Guillemots’ drummer wears a dress. This wouldn’t be unusual but for the fact that he’s a large Scotsman with too much stubble and a porkpie hat. I’m sure if you thought about it long enough this would be indicative of something, but I’m not sure what. Nevertheless, the simple thing is that by the end of the year, London’s Guillemots (“GIL-uh-mots”) might just be your favorite band.

Why? Because Guillemots are a ramshackle, multinational assemblage of assumed names, typewriter percussion, standup bass, a sweating Brazilian guitarist who elicits bird song from his six-string, bicycle bells, honking brass and sweetly chaotic tunes that leak melody backward like a sinking ship gains water. In Englishman Fyfe Dangerfield they have a singer-songwriter loaded down with lackadaisical charm and innocent romance — not to mention pipes like Rufus Wainwright, without the excess. (The group opened for Wainwright during his ’05 U.K. tour.) You can’t help but want to ruffle Dangerfield’s hair, flick his beard and listen to him make up songs on the spot for as long as possible.

From the Cliffs collects material from their first two U.K. singles for the American market — which is useful, because their debut EP, I Saw Such Things in My Sleep, now goes for more than 50 pounds on eBay (just for the CD — the vinyl price is so scary I daren’t type it). They’ve just rocked SXSW, no doubt in their usual, inspirationally scrambling manner, and just released a third single in Britain. And based on all the evidence at hand, they’re on the verge of making a remarkable debut album that could well make the whole world seem like a Miyazaki movie­­ — which is to say that their music is beautiful and strange and childlike and occasionally a little bit scary, too, if you get lulled in deep.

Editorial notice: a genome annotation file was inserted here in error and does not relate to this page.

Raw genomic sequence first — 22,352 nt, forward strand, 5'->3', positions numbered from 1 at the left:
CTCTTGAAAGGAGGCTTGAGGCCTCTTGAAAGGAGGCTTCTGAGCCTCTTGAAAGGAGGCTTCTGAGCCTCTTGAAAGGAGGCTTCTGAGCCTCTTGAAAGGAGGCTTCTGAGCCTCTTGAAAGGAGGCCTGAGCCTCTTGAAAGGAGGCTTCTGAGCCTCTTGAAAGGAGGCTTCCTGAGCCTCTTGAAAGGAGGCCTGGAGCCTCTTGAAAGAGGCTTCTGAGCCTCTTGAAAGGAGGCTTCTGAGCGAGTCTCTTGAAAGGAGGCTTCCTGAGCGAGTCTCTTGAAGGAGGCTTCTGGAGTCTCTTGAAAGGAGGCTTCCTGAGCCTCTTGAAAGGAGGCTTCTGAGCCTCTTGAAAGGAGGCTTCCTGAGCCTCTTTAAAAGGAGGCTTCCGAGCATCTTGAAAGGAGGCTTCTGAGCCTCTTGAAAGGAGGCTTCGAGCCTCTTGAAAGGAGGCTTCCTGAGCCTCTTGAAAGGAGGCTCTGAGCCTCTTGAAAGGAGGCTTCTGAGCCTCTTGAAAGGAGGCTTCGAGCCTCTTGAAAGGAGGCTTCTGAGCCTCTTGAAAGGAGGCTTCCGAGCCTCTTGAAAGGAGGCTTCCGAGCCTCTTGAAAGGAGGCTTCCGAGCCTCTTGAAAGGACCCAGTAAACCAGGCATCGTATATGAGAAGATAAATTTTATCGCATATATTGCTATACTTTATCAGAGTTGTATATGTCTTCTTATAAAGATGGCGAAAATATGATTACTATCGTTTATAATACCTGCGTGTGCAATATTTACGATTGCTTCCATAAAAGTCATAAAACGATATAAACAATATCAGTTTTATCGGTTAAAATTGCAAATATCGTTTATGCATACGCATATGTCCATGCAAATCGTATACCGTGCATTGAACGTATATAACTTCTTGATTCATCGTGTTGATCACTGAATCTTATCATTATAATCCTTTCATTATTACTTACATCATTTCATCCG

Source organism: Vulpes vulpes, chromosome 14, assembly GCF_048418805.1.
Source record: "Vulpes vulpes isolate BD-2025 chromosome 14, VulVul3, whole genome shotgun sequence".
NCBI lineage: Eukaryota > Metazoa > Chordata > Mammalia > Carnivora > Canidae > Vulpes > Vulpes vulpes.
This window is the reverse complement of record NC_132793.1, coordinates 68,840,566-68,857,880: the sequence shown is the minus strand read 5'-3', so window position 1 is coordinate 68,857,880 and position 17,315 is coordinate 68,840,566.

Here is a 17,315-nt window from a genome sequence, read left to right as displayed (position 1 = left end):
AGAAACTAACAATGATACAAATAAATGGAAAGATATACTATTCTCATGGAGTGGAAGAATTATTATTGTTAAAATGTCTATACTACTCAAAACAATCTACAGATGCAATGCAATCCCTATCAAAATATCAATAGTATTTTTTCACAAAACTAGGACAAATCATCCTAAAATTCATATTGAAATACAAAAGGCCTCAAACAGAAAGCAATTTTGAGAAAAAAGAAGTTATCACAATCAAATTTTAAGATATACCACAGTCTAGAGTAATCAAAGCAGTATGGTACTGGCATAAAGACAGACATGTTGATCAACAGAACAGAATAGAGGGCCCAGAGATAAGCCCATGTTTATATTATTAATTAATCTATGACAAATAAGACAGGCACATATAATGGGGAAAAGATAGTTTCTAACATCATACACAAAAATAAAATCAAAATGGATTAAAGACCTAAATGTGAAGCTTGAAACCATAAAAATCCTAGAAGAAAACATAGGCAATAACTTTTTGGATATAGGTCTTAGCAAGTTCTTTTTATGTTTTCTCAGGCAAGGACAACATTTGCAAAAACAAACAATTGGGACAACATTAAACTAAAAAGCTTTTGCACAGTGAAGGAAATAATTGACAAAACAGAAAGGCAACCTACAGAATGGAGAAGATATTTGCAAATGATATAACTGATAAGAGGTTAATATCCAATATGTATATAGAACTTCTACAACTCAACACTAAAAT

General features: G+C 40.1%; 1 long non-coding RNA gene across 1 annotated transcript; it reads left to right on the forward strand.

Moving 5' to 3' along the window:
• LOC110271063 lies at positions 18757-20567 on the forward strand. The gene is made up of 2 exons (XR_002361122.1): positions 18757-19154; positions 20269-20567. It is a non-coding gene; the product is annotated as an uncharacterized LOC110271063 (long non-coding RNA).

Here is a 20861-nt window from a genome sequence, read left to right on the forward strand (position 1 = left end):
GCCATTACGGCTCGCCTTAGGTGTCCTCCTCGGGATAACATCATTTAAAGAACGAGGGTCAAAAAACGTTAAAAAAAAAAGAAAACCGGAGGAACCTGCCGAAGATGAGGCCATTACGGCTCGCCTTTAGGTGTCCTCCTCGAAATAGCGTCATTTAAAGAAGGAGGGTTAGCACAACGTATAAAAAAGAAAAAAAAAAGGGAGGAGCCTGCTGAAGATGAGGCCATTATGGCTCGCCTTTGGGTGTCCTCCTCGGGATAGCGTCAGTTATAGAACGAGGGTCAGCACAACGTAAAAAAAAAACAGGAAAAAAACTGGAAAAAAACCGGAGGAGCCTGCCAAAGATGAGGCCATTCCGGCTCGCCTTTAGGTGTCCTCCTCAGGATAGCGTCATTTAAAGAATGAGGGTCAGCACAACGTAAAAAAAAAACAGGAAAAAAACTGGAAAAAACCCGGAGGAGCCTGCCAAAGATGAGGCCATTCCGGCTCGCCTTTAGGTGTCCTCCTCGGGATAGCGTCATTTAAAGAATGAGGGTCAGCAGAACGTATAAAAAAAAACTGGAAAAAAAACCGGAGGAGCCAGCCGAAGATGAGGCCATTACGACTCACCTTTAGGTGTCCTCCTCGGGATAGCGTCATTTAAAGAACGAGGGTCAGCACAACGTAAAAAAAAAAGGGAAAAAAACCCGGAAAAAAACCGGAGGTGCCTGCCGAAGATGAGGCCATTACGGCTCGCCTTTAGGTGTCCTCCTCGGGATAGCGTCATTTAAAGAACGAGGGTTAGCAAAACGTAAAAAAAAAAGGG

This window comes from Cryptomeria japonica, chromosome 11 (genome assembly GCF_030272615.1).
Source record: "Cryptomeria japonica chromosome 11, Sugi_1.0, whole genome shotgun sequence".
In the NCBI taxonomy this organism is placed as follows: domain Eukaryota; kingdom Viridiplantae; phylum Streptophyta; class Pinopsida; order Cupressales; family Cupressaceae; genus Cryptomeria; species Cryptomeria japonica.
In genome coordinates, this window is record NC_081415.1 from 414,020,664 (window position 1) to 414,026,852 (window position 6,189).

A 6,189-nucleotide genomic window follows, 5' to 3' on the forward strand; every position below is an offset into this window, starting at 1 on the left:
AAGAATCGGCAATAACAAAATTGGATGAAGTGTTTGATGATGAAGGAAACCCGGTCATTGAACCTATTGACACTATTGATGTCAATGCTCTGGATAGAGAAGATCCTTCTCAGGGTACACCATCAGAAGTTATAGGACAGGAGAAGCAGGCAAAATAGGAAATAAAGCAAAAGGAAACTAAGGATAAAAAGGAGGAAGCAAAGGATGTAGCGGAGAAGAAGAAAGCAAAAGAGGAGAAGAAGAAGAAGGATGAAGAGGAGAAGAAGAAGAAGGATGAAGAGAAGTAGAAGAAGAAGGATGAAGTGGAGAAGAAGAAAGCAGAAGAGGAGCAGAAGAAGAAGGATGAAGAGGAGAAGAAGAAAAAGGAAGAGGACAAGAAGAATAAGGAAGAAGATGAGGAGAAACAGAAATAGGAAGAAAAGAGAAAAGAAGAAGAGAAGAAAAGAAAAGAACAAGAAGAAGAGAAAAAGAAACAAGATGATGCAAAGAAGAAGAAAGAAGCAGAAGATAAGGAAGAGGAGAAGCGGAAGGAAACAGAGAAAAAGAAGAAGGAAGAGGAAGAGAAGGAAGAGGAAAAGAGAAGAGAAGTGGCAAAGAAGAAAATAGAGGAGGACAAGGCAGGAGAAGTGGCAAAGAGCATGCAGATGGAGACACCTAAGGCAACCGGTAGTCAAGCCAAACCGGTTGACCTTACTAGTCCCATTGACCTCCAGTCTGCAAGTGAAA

But for now all we have are these eight tracks, which are more than enough to get friendly with. “Trains to Brazil” and “Who Left the Lights Off Baby?” are euphoric slices of odd-pop, touched with a jazzy swing and lavished with enough melodic chirrups to make even the coolest cynic smile. “My Chosen One” is an impromptu love letter delivered with astounding intimacy, while “Go Away” is a rambling, occasionally mad-eyed epic. The two secret weapons though, are “Made-Up Love Song No. 43” and “Cats Eyes” — the former a delirious slice of grooving whimsy (hearing it on radio in England for the first time was my favorite pop moment of last year), and the latter a multisectioned psychedelic daydream that makes the alluring Canadian bassist (why do girls always seem to play bass?) groan when it gets shouted for live, such is its unpredictable and beatific course.

But the best thing about Guillemots is that they’re totally lacking in cynicism and fear, which makes even their missteps and bizarre idiosyncrasies something to be treasured. Wake up quick.

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